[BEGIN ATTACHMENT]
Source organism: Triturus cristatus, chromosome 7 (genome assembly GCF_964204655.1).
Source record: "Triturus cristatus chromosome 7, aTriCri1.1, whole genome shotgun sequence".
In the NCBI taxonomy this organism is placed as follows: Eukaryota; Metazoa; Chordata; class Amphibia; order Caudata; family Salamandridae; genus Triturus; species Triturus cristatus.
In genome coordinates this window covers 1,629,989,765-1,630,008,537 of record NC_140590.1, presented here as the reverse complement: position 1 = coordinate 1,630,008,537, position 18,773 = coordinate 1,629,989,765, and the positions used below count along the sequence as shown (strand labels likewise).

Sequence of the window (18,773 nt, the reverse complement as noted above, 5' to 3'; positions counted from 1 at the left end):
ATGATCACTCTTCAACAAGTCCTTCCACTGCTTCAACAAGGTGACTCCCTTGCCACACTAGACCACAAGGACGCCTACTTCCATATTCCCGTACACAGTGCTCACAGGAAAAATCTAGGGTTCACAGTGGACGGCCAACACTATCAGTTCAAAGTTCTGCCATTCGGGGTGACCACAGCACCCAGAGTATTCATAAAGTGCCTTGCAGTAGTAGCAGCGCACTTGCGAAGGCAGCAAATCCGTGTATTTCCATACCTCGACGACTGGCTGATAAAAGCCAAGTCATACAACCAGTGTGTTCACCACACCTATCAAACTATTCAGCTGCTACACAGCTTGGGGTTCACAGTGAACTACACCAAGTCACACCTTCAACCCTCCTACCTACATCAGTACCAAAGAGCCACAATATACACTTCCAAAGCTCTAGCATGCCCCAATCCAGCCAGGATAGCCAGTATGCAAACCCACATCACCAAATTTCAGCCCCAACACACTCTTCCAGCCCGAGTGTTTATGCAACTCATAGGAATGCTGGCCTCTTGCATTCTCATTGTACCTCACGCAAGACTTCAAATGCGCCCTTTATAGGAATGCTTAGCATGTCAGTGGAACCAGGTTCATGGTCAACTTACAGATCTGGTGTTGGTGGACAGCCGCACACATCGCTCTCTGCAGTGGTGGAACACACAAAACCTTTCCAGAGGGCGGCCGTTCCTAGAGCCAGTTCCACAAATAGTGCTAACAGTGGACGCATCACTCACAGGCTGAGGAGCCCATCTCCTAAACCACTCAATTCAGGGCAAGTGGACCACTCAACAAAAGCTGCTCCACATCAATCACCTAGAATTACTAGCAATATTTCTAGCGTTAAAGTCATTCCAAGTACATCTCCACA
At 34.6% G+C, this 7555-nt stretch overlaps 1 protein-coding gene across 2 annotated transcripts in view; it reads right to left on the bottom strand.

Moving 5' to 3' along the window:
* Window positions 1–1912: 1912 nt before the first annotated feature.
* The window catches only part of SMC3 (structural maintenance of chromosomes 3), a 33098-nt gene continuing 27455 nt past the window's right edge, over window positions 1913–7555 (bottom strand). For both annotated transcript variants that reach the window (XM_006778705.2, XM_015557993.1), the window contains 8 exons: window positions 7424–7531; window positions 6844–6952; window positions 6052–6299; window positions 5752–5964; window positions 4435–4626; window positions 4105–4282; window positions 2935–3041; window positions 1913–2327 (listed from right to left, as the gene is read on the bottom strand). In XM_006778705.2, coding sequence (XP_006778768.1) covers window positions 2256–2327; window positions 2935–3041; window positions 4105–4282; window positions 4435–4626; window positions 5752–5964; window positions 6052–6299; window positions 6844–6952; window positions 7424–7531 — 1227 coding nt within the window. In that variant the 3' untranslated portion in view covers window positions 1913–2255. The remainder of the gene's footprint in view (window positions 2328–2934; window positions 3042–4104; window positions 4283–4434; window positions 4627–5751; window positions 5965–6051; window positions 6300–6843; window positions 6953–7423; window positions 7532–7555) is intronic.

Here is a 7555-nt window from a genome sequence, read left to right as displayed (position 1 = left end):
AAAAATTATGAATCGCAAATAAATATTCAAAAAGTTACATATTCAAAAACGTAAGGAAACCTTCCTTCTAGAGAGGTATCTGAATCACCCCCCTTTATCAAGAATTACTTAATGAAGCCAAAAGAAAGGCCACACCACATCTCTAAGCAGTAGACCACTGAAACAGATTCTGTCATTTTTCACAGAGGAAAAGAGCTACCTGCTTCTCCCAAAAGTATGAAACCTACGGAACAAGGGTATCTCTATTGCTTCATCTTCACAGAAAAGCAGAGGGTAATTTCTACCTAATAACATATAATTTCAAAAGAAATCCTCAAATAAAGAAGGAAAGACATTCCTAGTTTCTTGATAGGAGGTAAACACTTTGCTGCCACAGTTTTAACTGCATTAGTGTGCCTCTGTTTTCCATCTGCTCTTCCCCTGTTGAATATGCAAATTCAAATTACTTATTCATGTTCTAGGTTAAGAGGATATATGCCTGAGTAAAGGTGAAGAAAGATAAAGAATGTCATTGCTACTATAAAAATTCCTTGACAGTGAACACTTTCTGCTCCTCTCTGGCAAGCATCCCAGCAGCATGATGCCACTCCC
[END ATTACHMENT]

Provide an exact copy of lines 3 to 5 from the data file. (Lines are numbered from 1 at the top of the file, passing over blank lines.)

In the NCBI taxonomy this organism is placed as follows: Eukaryota; Metazoa; Chordata; class Amphibia; order Caudata; family Salamandridae; genus Triturus; species Triturus cristatus.
In genome coordinates this window covers 1,629,989,765-1,630,008,537 of record NC_140590.1, presented here as the reverse complement: position 1 = coordinate 1,630,008,537, position 18,773 = coordinate 1,629,989,765, and the positions used below count along the sequence as shown (strand labels likewise).

Sequence of the window (18,773 nt, the reverse complement as noted above, 5' to 3'; positions counted from 1 at the left end):